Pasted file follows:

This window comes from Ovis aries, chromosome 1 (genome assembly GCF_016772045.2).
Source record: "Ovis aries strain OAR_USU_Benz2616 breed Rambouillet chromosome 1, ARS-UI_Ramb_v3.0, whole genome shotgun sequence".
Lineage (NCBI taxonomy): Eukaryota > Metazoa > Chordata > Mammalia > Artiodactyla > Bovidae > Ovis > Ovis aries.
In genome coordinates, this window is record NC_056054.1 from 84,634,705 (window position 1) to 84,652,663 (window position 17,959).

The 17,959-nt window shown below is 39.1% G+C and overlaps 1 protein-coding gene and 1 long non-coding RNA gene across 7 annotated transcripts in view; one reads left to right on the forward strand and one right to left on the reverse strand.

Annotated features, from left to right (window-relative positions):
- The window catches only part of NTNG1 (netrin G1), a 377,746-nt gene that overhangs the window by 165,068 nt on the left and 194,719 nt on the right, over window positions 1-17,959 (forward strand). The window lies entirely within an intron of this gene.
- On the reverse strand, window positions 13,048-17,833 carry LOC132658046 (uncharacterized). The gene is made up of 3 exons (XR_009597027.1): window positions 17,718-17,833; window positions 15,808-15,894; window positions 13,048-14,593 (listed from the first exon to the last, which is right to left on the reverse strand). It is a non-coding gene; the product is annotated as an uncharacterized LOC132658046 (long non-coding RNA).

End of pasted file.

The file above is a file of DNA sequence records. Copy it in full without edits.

This window comes from Ovis aries, chromosome 1 (genome assembly GCF_016772045.2).
Source record: "Ovis aries strain OAR_USU_Benz2616 breed Rambouillet chromosome 1, ARS-UI_Ramb_v3.0, whole genome shotgun sequence".
Lineage (NCBI taxonomy): Eukaryota > Metazoa > Chordata > Mammalia > Artiodactyla > Bovidae > Ovis > Ovis aries.
In genome coordinates, this window is record NC_056054.1 from 84,634,705 (window position 1) to 84,652,663 (window position 17,959).

The 17,959-nt window shown below is 39.1% G+C and overlaps 1 protein-coding gene and 1 long non-coding RNA gene across 7 annotated transcripts in view; one reads left to right on the forward strand and one right to left on the reverse strand.

Annotated features, from left to right (window-relative positions):
- The window catches only part of NTNG1 (netrin G1), a 377,746-nt gene that overhangs the window by 165,068 nt on the left and 194,719 nt on the right, over window positions 1-17,959 (forward strand). The window lies entirely within an intron of this gene.
- On the reverse strand, window positions 13,048-17,833 carry LOC132658046 (uncharacterized). The gene is made up of 3 exons (XR_009597027.1): window positions 17,718-17,833; window positions 15,808-15,894; window positions 13,048-14,593 (listed from the first exon to the last, which is right to left on the reverse strand). It is a non-coding gene; the product is annotated as an uncharacterized LOC132658046 (long non-coding RNA).